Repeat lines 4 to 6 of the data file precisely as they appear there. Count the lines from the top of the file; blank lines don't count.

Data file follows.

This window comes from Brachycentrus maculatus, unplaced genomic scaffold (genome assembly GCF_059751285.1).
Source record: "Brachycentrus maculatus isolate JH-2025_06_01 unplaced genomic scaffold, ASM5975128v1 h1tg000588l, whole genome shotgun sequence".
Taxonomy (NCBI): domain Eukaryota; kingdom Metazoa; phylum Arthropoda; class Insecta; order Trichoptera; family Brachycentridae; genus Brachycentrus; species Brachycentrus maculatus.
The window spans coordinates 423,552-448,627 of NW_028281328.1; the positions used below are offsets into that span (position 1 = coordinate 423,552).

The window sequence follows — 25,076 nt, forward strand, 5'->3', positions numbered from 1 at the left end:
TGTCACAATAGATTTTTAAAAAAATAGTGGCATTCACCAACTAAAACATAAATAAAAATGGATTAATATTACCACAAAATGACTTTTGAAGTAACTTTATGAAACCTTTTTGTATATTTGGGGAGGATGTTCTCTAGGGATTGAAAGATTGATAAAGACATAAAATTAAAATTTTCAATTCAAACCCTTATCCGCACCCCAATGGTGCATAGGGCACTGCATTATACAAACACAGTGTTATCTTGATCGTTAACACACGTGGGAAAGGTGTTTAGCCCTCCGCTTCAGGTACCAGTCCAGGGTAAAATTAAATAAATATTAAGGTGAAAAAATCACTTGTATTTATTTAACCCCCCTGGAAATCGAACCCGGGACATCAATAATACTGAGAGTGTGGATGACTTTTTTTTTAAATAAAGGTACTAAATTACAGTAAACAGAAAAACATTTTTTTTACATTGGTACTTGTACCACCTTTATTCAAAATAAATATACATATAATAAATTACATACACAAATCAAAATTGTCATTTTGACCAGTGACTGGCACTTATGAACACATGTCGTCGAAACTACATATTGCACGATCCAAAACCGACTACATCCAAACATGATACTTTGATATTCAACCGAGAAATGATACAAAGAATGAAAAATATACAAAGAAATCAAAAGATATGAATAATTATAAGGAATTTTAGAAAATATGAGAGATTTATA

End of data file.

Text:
The window spans coordinates 423,552-448,627 of NW_028281328.1; the positions used below are offsets into that span (position 1 = coordinate 423,552).

The window sequence follows — 25,076 nt, forward strand, 5'->3', positions numbered from 1 at the left end:
TGTCACAATAGATTTTTAAAAAAATAGTGGCATTCACCAACTAAAACATAAATAAAAATGGATTAATATTACCACAAAATGACTTTTGAAGTAACTTTATGAAACCTTTTTGTATATTTGGGGAGGATGTTCTCTAGGGATTGAAAGATTGATAAAGACATAAAATTAAAATTTTCAATTCAAACCCTTATCCGCACCCCAATGGTGCATAGGGCACTGCATTATACAAACACAGTGTTATCTTGATCGTTAACACACGTGGGAAAGGTGTTTAGCCCTCCGCTTCAGGTACCAGTCCAGGGTAAAATTAAATAAATATTAAGGTGAAAAAATCACTTGTATTTATTTAACCCCCCTGGAAATCGAACCCGGGACATCAATAATACTGAGAGTGTGGATGACTTTTTTTTTAAATAAAGGTACTAAATTACAGTAAACAGAAAAACATTTTTTTTACATTGGTACTTGTACCACCTTTATTCAAAATAAATATACATATAATAAATTACATACACAAATCAAAATTGTCATTTTGACCAGTGACTGGCACTTATGAACACATGTCGTCGAAACTACATATTGCACGATCCAAAACCGACTACATCCAAACATGATACTTTGATATTCAACCGAGAAATGATACAAAGAATGAAAAATATACAAAGAAATCAAAAGATATGAATAATTATAAGGAATTTTAGAAAATATGAGAGATTTATA